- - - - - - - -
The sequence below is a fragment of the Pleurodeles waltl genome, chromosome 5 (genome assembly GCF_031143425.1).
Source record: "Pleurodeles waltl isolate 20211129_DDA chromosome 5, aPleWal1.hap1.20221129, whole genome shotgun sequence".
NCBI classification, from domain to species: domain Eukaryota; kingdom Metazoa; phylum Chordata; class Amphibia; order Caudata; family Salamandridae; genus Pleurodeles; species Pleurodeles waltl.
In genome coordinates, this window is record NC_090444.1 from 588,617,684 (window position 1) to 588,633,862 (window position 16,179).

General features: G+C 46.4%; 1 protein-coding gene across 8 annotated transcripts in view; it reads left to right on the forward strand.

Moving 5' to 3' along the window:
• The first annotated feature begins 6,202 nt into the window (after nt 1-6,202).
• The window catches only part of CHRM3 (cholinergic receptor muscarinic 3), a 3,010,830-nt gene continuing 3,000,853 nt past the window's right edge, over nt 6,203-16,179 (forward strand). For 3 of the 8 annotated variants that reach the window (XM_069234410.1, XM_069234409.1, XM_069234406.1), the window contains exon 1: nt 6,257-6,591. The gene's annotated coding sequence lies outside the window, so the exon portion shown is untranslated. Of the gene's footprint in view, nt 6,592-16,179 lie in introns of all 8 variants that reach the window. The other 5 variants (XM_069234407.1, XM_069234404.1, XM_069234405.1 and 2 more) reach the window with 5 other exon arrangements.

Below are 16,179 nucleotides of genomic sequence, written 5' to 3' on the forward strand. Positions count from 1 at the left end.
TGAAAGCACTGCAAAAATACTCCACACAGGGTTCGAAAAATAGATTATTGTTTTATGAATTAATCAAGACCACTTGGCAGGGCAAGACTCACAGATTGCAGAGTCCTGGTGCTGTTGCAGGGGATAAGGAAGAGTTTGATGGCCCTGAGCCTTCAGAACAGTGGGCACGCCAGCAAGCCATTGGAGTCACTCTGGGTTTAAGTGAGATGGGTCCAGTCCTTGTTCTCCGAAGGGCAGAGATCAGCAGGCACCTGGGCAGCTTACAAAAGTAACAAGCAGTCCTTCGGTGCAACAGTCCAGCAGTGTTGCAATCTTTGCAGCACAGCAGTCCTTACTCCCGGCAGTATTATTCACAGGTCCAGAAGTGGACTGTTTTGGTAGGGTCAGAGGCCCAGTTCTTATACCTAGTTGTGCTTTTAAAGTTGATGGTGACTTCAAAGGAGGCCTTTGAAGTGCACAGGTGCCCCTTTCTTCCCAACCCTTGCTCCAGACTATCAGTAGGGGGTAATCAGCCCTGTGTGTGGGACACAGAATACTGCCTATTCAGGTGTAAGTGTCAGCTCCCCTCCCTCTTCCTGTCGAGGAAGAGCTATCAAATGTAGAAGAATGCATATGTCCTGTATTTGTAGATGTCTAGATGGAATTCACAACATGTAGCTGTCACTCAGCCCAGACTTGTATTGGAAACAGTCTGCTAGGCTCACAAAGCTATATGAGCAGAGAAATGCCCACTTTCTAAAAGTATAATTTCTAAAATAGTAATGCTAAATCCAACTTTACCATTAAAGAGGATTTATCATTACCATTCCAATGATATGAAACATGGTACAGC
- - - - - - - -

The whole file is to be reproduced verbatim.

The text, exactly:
The sequence below is a fragment of the Pleurodeles waltl genome, chromosome 5 (genome assembly GCF_031143425.1).
Source record: "Pleurodeles waltl isolate 20211129_DDA chromosome 5, aPleWal1.hap1.20221129, whole genome shotgun sequence".
NCBI classification, from domain to species: domain Eukaryota; kingdom Metazoa; phylum Chordata; class Amphibia; order Caudata; family Salamandridae; genus Pleurodeles; species Pleurodeles waltl.
In genome coordinates, this window is record NC_090444.1 from 588,617,684 (window position 1) to 588,633,862 (window position 16,179).

General features: G+C 46.4%; 1 protein-coding gene across 8 annotated transcripts in view; it reads left to right on the forward strand.

Moving 5' to 3' along the window:
• The first annotated feature begins 6,202 nt into the window (after nt 1-6,202).
• The window catches only part of CHRM3 (cholinergic receptor muscarinic 3), a 3,010,830-nt gene continuing 3,000,853 nt past the window's right edge, over nt 6,203-16,179 (forward strand). For 3 of the 8 annotated variants that reach the window (XM_069234410.1, XM_069234409.1, XM_069234406.1), the window contains exon 1: nt 6,257-6,591. The gene's annotated coding sequence lies outside the window, so the exon portion shown is untranslated. Of the gene's footprint in view, nt 6,592-16,179 lie in introns of all 8 variants that reach the window. The other 5 variants (XM_069234407.1, XM_069234404.1, XM_069234405.1 and 2 more) reach the window with 5 other exon arrangements.

Below are 16,179 nucleotides of genomic sequence, written 5' to 3' on the forward strand. Positions count from 1 at the left end.
TGAAAGCACTGCAAAAATACTCCACACAGGGTTCGAAAAATAGATTATTGTTTTATGAATTAATCAAGACCACTTGGCAGGGCAAGACTCACAGATTGCAGAGTCCTGGTGCTGTTGCAGGGGATAAGGAAGAGTTTGATGGCCCTGAGCCTTCAGAACAGTGGGCACGCCAGCAAGCCATTGGAGTCACTCTGGGTTTAAGTGAGATGGGTCCAGTCCTTGTTCTCCGAAGGGCAGAGATCAGCAGGCACCTGGGCAGCTTACAAAAGTAACAAGCAGTCCTTCGGTGCAACAGTCCAGCAGTGTTGCAATCTTTGCAGCACAGCAGTCCTTACTCCCGGCAGTATTATTCACAGGTCCAGAAGTGGACTGTTTTGGTAGGGTCAGAGGCCCAGTTCTTATACCTAGTTGTGCTTTTAAAGTTGATGGTGACTTCAAAGGAGGCCTTTGAAGTGCACAGGTGCCCCTTTCTTCCCAACCCTTGCTCCAGACTATCAGTAGGGGGTAATCAGCCCTGTGTGTGGGACACAGAATACTGCCTATTCAGGTGTAAGTGTCAGCTCCCCTCCCTCTTCCTGTCGAGGAAGAGCTATCAAATGTAGAAGAATGCATATGTCCTGTATTTGTAGATGTCTAGATGGAATTCACAACATGTAGCTGTCACTCAGCCCAGACTTGTATTGGAAACAGTCTGCTAGGCTCACAAAGCTATATGAGCAGAGAAATGCCCACTTTCTAAAAGTATAATTTCTAAAATAGTAATGCTAAATCCAACTTTACCATTAAAGAGGATTTATCATTACCATTCCAATGATATGAAACATGGTACAGC